Head coach Barry Odom said he welcomes that sort of pressure on his team, as it means his players have worked hard to be a threat to the first 8 teams on their schedule.

8. How good can Jordan Elliott be?

The former Texas defensive tackle showed flashes of brilliance in 2018, recording 24 tackles (8 for a loss) and 3 sacks. The Tigers need him to be even better in 2019, as Terry Beckner Jr. is off to the NFL.

I had Elliott ranked No. 3 on my list of top SEC defensive tackles following spring practices, and he has the talent to make that seem low. He is fast, strong and shifty, but he’ll need some help from Mizzou’s other defensive linemen to really allow him to thrive.

9. Who takes over as the top outside receiver?

The Tigers lost deep threat Emanuel Hall, so someone else needs to step up on the outside. With Bryant running the offense, the intermediate routes will be more important, which bodes well for slot receiver Johnathon Johnson and TE Albert Okwuegbunam.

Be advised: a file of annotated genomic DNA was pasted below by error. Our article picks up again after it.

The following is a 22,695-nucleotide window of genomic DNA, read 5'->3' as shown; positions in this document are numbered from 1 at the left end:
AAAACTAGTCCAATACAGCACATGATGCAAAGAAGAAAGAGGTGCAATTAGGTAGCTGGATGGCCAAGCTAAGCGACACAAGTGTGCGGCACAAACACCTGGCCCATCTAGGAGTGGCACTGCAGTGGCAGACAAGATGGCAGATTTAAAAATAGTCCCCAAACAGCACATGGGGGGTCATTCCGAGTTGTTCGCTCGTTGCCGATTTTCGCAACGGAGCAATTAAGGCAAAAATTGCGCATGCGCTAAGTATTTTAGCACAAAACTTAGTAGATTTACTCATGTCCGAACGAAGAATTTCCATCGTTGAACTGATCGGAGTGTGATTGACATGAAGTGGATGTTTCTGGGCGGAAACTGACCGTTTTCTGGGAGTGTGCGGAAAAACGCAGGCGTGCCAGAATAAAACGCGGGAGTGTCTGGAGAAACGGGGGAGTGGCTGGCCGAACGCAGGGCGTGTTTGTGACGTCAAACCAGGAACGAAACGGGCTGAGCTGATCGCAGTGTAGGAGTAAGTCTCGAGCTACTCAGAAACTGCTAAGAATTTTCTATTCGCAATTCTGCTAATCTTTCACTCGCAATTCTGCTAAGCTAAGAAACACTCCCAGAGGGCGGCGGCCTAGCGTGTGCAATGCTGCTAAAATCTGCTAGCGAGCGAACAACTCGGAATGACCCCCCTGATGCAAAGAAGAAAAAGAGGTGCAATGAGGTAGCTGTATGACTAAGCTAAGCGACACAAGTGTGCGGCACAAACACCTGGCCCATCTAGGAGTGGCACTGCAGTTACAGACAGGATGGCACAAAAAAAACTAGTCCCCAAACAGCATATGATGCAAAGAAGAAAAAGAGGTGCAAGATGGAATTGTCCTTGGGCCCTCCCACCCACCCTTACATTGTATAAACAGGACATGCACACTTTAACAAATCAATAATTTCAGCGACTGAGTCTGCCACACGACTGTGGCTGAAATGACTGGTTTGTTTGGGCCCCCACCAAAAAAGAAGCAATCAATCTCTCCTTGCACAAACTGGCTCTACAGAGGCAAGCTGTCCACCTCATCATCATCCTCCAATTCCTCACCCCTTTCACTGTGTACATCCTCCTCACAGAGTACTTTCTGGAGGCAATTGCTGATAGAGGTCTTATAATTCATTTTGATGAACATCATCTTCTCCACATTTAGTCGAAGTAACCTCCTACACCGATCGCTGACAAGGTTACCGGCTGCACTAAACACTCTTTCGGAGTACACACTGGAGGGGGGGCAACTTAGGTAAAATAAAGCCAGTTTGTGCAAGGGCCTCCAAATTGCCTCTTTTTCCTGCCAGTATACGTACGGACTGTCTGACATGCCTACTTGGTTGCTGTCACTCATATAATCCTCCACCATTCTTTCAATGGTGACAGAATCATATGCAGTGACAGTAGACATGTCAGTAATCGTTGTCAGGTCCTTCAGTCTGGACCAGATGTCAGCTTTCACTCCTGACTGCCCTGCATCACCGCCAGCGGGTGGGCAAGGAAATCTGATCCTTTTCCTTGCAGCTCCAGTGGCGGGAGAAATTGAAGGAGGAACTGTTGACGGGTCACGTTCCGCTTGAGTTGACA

However, if there’s not a vertical threat, secondaries will play closer to the line of scrimmage and make those intermediate routes harder. The best options to replace Hall are rising sophomores Jalen Knox and Kam Scott. Knox had better 2018 numbers, recording 27 catches for 419 yards and 3 touchdowns. Scott had 8 catches for 214 yards and 2 scores.

Scott had this incredible 70-yard touchdown catch last year, so he could be ready for a bigger role this fall:

10. Will the NCAA lift Mizzou’s 1-year bowl ban?

When it comes down to it, this is the only question that matters. Will the Tigers get the chance to have a special season, or will the NCAA uphold its ban? The ban has been derided by nearly everyone. SEC Network analysts Greg McElroy and Paul Finebaum were among the latest to rip the NCAA’s decision.

However, life as a Mizzou fan has been rough the past few decades. We’ve been conditioned to expect the worse. Therefore, don’t expect the NCAA to #MakeItRight. That way, you’ll be prepared for disappointment. Then, if the NCAA does overturn the ban, it’ll be a pleasant surprise.